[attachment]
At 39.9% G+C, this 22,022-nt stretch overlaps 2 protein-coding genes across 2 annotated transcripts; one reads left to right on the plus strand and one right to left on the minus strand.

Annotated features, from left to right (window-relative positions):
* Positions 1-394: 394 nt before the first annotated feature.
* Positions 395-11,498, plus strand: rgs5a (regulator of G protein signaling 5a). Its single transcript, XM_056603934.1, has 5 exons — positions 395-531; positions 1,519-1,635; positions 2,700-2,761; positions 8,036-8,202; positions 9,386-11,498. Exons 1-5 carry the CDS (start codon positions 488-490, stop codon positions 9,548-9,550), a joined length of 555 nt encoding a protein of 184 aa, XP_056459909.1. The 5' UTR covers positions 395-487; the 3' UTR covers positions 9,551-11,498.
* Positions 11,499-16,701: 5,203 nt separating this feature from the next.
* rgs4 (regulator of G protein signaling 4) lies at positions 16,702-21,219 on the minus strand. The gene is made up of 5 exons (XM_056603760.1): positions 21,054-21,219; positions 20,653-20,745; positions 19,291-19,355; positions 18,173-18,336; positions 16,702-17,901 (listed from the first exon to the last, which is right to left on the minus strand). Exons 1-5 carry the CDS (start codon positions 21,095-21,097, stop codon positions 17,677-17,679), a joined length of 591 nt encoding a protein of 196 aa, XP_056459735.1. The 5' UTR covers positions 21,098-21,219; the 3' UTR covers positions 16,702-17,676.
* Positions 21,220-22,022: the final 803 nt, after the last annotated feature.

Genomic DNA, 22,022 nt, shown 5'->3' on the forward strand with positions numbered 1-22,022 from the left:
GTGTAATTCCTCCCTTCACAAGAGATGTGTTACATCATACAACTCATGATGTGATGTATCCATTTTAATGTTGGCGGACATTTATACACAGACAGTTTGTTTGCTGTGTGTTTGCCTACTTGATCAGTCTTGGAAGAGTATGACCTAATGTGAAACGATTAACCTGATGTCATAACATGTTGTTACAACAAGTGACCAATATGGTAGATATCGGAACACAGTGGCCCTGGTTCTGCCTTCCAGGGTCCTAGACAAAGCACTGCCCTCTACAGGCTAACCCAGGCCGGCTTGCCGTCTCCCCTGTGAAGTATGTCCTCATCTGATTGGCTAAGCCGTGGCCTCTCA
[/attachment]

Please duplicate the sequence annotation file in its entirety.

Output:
At 39.9% G+C, this 22,022-nt stretch overlaps 2 protein-coding genes across 2 annotated transcripts; one reads left to right on the plus strand and one right to left on the minus strand.

Annotated features, from left to right (window-relative positions):
* Positions 1-394: 394 nt before the first annotated feature.
* Positions 395-11,498, plus strand: rgs5a (regulator of G protein signaling 5a). Its single transcript, XM_056603934.1, has 5 exons — positions 395-531; positions 1,519-1,635; positions 2,700-2,761; positions 8,036-8,202; positions 9,386-11,498. Exons 1-5 carry the CDS (start codon positions 488-490, stop codon positions 9,548-9,550), a joined length of 555 nt encoding a protein of 184 aa, XP_056459909.1. The 5' UTR covers positions 395-487; the 3' UTR covers positions 9,551-11,498.
* Positions 11,499-16,701: 5,203 nt separating this feature from the next.
* rgs4 (regulator of G protein signaling 4) lies at positions 16,702-21,219 on the minus strand. The gene is made up of 5 exons (XM_056603760.1): positions 21,054-21,219; positions 20,653-20,745; positions 19,291-19,355; positions 18,173-18,336; positions 16,702-17,901 (listed from the first exon to the last, which is right to left on the minus strand). Exons 1-5 carry the CDS (start codon positions 21,095-21,097, stop codon positions 17,677-17,679), a joined length of 591 nt encoding a protein of 196 aa, XP_056459735.1. The 5' UTR covers positions 21,098-21,219; the 3' UTR covers positions 16,702-17,676.
* Positions 21,220-22,022: the final 803 nt, after the last annotated feature.

Genomic DNA, 22,022 nt, shown 5'->3' on the forward strand with positions numbered 1-22,022 from the left:
GTGTAATTCCTCCCTTCACAAGAGATGTGTTACATCATACAACTCATGATGTGATGTATCCATTTTAATGTTGGCGGACATTTATACACAGACAGTTTGTTTGCTGTGTGTTTGCCTACTTGATCAGTCTTGGAAGAGTATGACCTAATGTGAAACGATTAACCTGATGTCATAACATGTTGTTACAACAAGTGACCAATATGGTAGATATCGGAACACAGTGGCCCTGGTTCTGCCTTCCAGGGTCCTAGACAAAGCACTGCCCTCTACAGGCTAACCCAGGCCGGCTTGCCGTCTCCCCTGTGAAGTATGTCCTCATCTGATTGGCTAAGCCGTGGCCTCTCA